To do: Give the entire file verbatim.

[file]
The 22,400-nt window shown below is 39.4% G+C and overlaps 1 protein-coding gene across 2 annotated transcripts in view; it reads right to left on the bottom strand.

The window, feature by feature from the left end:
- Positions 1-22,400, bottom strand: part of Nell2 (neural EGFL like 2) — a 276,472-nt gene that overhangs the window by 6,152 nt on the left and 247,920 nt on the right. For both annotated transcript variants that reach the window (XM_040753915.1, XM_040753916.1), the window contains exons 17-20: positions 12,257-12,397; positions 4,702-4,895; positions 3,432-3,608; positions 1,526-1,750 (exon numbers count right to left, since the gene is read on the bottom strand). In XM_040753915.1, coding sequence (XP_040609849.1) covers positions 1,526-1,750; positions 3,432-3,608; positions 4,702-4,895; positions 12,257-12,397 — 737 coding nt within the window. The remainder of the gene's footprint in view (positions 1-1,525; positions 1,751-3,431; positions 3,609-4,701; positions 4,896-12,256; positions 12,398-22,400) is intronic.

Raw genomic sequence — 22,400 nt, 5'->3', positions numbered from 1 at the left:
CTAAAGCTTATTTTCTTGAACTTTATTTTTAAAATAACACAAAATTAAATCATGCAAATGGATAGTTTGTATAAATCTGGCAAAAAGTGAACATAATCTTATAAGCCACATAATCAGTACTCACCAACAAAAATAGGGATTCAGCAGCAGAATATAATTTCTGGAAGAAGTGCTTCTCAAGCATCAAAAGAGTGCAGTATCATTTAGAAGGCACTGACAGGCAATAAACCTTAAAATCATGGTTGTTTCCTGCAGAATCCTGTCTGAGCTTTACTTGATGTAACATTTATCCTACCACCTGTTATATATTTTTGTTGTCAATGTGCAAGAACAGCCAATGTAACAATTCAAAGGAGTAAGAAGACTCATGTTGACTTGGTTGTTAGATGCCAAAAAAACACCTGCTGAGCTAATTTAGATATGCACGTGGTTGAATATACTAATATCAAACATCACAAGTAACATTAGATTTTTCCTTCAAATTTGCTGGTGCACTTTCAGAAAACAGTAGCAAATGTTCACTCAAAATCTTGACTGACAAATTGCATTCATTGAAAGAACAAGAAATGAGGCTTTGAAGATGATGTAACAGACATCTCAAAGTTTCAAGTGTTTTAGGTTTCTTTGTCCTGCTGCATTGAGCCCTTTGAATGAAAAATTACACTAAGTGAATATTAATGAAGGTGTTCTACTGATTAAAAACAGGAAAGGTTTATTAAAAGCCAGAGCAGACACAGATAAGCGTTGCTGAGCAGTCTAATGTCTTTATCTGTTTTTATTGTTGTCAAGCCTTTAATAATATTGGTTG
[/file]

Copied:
The 22,400-nt window shown below is 39.4% G+C and overlaps 1 protein-coding gene across 2 annotated transcripts in view; it reads right to left on the bottom strand.

The window, feature by feature from the left end:
- Positions 1-22,400, bottom strand: part of Nell2 (neural EGFL like 2) — a 276,472-nt gene that overhangs the window by 6,152 nt on the left and 247,920 nt on the right. For both annotated transcript variants that reach the window (XM_040753915.1, XM_040753916.1), the window contains exons 17-20: positions 12,257-12,397; positions 4,702-4,895; positions 3,432-3,608; positions 1,526-1,750 (exon numbers count right to left, since the gene is read on the bottom strand). In XM_040753915.1, coding sequence (XP_040609849.1) covers positions 1,526-1,750; positions 3,432-3,608; positions 4,702-4,895; positions 12,257-12,397 — 737 coding nt within the window. The remainder of the gene's footprint in view (positions 1-1,525; positions 1,751-3,431; positions 3,609-4,701; positions 4,896-12,256; positions 12,398-22,400) is intronic.

Raw genomic sequence — 22,400 nt, 5'->3', positions numbered from 1 at the left:
CTAAAGCTTATTTTCTTGAACTTTATTTTTAAAATAACACAAAATTAAATCATGCAAATGGATAGTTTGTATAAATCTGGCAAAAAGTGAACATAATCTTATAAGCCACATAATCAGTACTCACCAACAAAAATAGGGATTCAGCAGCAGAATATAATTTCTGGAAGAAGTGCTTCTCAAGCATCAAAAGAGTGCAGTATCATTTAGAAGGCACTGACAGGCAATAAACCTTAAAATCATGGTTGTTTCCTGCAGAATCCTGTCTGAGCTTTACTTGATGTAACATTTATCCTACCACCTGTTATATATTTTTGTTGTCAATGTGCAAGAACAGCCAATGTAACAATTCAAAGGAGTAAGAAGACTCATGTTGACTTGGTTGTTAGATGCCAAAAAAACACCTGCTGAGCTAATTTAGATATGCACGTGGTTGAATATACTAATATCAAACATCACAAGTAACATTAGATTTTTCCTTCAAATTTGCTGGTGCACTTTCAGAAAACAGTAGCAAATGTTCACTCAAAATCTTGACTGACAAATTGCATTCATTGAAAGAACAAGAAATGAGGCTTTGAAGATGATGTAACAGACATCTCAAAGTTTCAAGTGTTTTAGGTTTCTTTGTCCTGCTGCATTGAGCCCTTTGAATGAAAAATTACACTAAGTGAATATTAATGAAGGTGTTCTACTGATTAAAAACAGGAAAGGTTTATTAAAAGCCAGAGCAGACACAGATAAGCGTTGCTGAGCAGTCTAATGTCTTTATCTGTTTTTATTGTTGTCAAGCCTTTAATAATATTGGTTG